I do agree the paras should be able to sit in on the IEP meetings. Especially when the questions are for the professionals who spend the most time with the student. Questions related directly to their child’s daily behaviors, progress or lack there of during a lesson. Questions that only a para can answer, questions the IEP manager/spec ed teacher cannot, because they may only see the child for half an hour a day.
I’ve been a para going on four years now. I’ve never approached a parent and vice versa. I understand laws and regulations are in place for protection and liability against the school district. Even so that doesn’t lessen the fact parents want the whole truth, not politically correct truths with holes in the reports. My son has a para even without an IEP.

my son’s teacher, while awesome has 18 students in her SDC.

Can you imagine? It is not easy and she is not present during lunch and feeding times when he needs his BI support the most.

I am also having this issue. I am now also forbidden from speaking the NPA behavioral supervisor.

Even after docs wrote letters stating that communication is a medical necessity, school administrators would not allow us to communicate with 1:1 school nurse regarding our child’s eating/drinking/toileting. We had to pull him out of school and file an ADA lawsuit.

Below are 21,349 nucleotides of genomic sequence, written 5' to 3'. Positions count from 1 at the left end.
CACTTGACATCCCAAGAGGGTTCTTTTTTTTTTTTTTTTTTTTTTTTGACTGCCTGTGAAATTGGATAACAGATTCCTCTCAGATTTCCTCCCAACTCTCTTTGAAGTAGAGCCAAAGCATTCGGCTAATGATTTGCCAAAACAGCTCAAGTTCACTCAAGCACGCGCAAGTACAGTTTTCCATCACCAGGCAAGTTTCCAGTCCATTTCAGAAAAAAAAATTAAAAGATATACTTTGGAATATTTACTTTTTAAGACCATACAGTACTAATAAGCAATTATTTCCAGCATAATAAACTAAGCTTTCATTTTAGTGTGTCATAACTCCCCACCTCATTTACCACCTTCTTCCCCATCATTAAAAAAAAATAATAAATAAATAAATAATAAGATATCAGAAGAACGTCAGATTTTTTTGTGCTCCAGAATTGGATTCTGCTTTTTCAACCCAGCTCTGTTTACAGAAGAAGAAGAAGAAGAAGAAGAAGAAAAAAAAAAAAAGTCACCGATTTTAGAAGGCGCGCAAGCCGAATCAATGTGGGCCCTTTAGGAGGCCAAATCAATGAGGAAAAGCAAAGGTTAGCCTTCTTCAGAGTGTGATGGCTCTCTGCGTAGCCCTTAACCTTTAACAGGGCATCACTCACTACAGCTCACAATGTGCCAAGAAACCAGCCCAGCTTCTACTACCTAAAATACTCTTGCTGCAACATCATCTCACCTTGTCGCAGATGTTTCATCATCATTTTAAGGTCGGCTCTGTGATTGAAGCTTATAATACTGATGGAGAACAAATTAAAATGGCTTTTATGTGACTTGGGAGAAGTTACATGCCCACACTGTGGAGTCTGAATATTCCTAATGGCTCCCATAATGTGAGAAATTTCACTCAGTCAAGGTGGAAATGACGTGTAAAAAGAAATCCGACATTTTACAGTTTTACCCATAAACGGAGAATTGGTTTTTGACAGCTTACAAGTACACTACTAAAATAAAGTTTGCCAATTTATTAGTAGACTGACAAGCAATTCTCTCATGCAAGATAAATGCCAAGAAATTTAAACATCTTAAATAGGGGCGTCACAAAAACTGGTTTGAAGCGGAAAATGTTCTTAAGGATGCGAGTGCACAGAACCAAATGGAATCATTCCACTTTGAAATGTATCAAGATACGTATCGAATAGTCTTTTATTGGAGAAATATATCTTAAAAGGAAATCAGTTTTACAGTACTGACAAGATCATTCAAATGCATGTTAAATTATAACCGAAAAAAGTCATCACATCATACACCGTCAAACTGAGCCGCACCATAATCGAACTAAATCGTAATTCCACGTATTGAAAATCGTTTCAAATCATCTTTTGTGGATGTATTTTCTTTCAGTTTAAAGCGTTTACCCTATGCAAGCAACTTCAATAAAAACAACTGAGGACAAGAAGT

Mari – what section of ADA applies to this? We’re having the same issue

I worked with a para whose student had extensive medical needs and she did toileting and feeding, etc. She was excellent. However, the parent communicated with the special ed teacher who worked CLOSELY with that para and supervised that para. The parent even had the teacher’s cell phone–not all teachers will give out cell phone numbers. The para wanted to focus on her job and responsibilities–not phone calls from a parent. But, the teacher took calls seemingly weekly from the parent to keep communication open with the parents. The parent needed questions answered and the teacher was always there to accommodate.

I know this post is a little old but I wanted to add my perspective. I am a para and I work in an integrated classroom. I don’t go to IEP meetings because I am usually covering the classroom for the teacher at that time. The teachers take my input into the meeting. However if a parent wanted me there the school would provide a time for me to speak with the parents. In my experience if you complain loud enough, long enough, and high enough you will get what you want. Personally I agree with the sentiment that as a para it is too hard to take those calls from parents. We are expected to do many things in the day and adhere to a schedule. If we take an hour to speak to a parent the students will not get the attention they deserve and we don’t get paid after hours.